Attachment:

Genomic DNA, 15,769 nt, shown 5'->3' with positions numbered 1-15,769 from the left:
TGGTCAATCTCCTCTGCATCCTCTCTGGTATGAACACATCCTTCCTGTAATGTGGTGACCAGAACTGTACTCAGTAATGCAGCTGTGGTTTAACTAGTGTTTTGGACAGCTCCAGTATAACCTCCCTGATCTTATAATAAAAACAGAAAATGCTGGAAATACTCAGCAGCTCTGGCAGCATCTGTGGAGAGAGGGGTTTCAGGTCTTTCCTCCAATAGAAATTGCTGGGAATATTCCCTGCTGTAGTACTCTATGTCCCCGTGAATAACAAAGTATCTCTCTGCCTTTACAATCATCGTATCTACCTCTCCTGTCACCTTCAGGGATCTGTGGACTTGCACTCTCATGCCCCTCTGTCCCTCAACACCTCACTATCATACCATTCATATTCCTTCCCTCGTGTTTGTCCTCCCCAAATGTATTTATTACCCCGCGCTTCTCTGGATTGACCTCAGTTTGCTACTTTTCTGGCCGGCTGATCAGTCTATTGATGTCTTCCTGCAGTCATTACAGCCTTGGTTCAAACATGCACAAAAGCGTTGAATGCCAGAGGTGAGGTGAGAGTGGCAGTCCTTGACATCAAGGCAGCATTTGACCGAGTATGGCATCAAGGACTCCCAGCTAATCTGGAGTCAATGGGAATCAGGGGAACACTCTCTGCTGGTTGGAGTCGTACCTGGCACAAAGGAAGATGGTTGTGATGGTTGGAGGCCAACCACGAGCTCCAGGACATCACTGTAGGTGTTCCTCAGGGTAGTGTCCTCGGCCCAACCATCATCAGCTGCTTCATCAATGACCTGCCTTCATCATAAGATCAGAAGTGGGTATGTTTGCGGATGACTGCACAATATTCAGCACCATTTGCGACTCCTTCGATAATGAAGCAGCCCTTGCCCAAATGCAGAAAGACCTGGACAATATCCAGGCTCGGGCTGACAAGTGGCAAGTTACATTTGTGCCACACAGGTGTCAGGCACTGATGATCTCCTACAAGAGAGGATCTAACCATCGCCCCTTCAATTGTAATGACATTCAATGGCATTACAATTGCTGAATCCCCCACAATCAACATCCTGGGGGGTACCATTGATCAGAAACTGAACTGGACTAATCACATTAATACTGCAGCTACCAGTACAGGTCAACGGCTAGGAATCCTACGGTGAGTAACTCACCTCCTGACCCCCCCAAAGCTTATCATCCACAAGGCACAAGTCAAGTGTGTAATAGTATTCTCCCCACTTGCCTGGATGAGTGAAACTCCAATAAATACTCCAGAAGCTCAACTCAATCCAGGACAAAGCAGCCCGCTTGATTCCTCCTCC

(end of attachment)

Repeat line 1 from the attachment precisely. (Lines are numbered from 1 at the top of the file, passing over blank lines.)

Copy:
Genomic DNA, 15,769 nt, shown 5'->3' with positions numbered 1-15,769 from the left: